Hours of Fun Playing Skylanders Spyro's Adventure

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There’s an XBox 360 in my living room connected to my TV.

So what? As of this January, 66 million XBox360s have been sold worldwide. There must be millions of living rooms with XBox 360s connected to their TVs. And maybe millions more with Playstations and Nintendo Wiis, not to mention handheld games, like DS’s, etc., etc., and so on.

But maybe it is a little unusual for a retired school teacher, a grandmother of eight and a lover of reading to be one of the millions.

For years I have seen my children and grandchildren playing video games and especially role playing games( RPGs). The latest to visit my lounge room, Skylanders, an RPG with toys, has fascinated all from my three year old grandson to my eldest son.

When my children were still in primary school we bought a VIC 20. With only 5kb of RAM it was one of the first little home computers you could buy. Incidentally, ours was one of a million sold. From then my boys were hooked.

Computers are very important in their adult lives both at work and, at home , where they play games.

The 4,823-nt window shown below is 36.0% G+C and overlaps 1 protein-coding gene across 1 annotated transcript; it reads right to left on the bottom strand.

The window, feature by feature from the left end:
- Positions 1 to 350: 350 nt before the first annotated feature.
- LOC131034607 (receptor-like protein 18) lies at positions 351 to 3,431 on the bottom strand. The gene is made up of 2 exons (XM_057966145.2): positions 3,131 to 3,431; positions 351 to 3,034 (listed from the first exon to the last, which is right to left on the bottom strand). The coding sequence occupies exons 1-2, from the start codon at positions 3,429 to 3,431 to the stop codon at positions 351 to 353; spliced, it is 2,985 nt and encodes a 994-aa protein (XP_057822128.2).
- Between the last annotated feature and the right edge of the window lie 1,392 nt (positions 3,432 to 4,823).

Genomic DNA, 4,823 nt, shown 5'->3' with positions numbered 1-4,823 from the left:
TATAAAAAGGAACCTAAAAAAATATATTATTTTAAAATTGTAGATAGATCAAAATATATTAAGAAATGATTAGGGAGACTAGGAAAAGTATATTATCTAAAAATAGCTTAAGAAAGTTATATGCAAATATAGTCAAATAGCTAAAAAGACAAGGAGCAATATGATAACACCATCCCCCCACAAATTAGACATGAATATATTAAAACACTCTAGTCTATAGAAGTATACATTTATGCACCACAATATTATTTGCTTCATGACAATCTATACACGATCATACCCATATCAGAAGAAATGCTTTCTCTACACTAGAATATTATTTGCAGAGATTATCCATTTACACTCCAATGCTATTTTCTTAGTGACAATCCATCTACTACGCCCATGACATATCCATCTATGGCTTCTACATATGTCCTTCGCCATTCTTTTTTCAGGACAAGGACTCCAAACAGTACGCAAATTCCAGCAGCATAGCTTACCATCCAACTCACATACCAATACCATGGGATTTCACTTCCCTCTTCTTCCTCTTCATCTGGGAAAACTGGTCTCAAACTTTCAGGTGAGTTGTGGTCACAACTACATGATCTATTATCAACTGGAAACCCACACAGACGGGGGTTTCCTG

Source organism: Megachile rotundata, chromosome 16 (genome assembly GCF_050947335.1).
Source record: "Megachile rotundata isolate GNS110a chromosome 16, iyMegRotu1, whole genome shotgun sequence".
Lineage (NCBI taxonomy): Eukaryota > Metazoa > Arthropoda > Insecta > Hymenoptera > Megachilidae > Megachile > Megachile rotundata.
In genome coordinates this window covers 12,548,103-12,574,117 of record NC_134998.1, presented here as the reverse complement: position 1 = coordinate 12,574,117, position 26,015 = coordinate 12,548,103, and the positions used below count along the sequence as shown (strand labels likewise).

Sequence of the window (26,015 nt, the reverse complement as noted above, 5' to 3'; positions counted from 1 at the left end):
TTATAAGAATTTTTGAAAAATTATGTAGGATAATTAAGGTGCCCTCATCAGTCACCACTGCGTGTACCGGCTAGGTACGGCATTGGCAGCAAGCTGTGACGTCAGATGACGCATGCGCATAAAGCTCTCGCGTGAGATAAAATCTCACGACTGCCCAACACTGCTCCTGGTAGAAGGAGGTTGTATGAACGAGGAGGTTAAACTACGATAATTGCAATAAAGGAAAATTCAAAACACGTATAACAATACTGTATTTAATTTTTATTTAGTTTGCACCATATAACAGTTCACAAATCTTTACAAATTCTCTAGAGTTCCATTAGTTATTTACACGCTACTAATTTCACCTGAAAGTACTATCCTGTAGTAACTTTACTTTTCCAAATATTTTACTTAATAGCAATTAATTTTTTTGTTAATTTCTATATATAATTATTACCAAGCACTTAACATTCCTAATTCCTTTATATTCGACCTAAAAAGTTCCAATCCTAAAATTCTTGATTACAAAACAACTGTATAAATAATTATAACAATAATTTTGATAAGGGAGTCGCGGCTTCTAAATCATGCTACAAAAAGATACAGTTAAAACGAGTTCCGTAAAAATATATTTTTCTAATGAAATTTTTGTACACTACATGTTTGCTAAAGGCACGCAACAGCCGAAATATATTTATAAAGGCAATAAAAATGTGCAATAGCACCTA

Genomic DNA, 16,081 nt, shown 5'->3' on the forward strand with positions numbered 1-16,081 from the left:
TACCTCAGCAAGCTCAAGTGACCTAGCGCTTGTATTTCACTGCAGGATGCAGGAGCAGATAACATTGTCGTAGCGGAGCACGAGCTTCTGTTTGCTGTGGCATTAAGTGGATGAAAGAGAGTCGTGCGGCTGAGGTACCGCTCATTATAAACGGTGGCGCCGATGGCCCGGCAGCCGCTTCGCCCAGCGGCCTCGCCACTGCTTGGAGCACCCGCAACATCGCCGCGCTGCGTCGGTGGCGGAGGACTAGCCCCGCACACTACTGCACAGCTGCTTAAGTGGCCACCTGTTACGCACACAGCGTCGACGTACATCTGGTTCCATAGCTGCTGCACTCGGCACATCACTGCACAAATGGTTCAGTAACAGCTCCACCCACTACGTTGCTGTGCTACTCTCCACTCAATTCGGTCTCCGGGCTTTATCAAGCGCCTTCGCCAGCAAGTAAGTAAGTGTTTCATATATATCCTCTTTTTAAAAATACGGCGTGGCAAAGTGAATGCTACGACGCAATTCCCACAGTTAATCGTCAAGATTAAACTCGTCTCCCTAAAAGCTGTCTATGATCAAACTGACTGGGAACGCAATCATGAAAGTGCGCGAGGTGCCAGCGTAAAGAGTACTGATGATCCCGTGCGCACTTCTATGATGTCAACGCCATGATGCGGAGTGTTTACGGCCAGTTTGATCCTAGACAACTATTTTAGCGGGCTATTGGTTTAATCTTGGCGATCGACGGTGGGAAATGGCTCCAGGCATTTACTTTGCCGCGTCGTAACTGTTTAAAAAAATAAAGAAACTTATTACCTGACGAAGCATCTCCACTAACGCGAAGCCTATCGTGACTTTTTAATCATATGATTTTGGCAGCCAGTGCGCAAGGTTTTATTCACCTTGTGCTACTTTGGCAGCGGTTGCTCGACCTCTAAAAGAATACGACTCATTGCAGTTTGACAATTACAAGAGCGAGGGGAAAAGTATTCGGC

Reading is also a very important part of their lives.

Every book and author I come across and suggest to my eldest son has already been read by him. My second son reads and re-reads fantasy novels. And my youngest son will read just about anything. They all like fantasy, and sci-fi.

And it’s not just my boys, many gamers are also avid readers.

So what came first, reading or gaming and is there a connection?

From the little research I have done on this subject, there does seem to be a connection between gaming and the genre of novels being read. Most RPGs are fantasy or sci-fi based. Playing the game allows the fantasy or sci-fi reader to extend the experience of getting lost in a good book, to becoming part of a story. So it may be that reading fantasy and sci-fi gets readers into playing.

As a teacher, I see many students eager to develop their reading skills so that they can begin borrowing books such as those in the Beast Quest series. There is a huge variety of fantasy and quest novels for young readers and they are often connected to something else, like cards and online extensions and additions to the stories. Scholastic’s “39 Clues”, for example.

Great reads, such as Lewis’s Narnia series,  Rowling’s Harry Potter, Tolkein’s The Hobbit, Paolini’s Eragon, Garth Nix‘s The Keys to the Kingdom, etc., encourage the excitement of the quest and heroes. Something the reader can live through vicariously. RPGs then give these readers the chance to live them out, to problem solve, to be the hero, to make their own story.

So, can video and/or role-playing games get players into reading? I certainly think there is much more to be said and debated on this topic. What type of people play RPGs?

What do you think?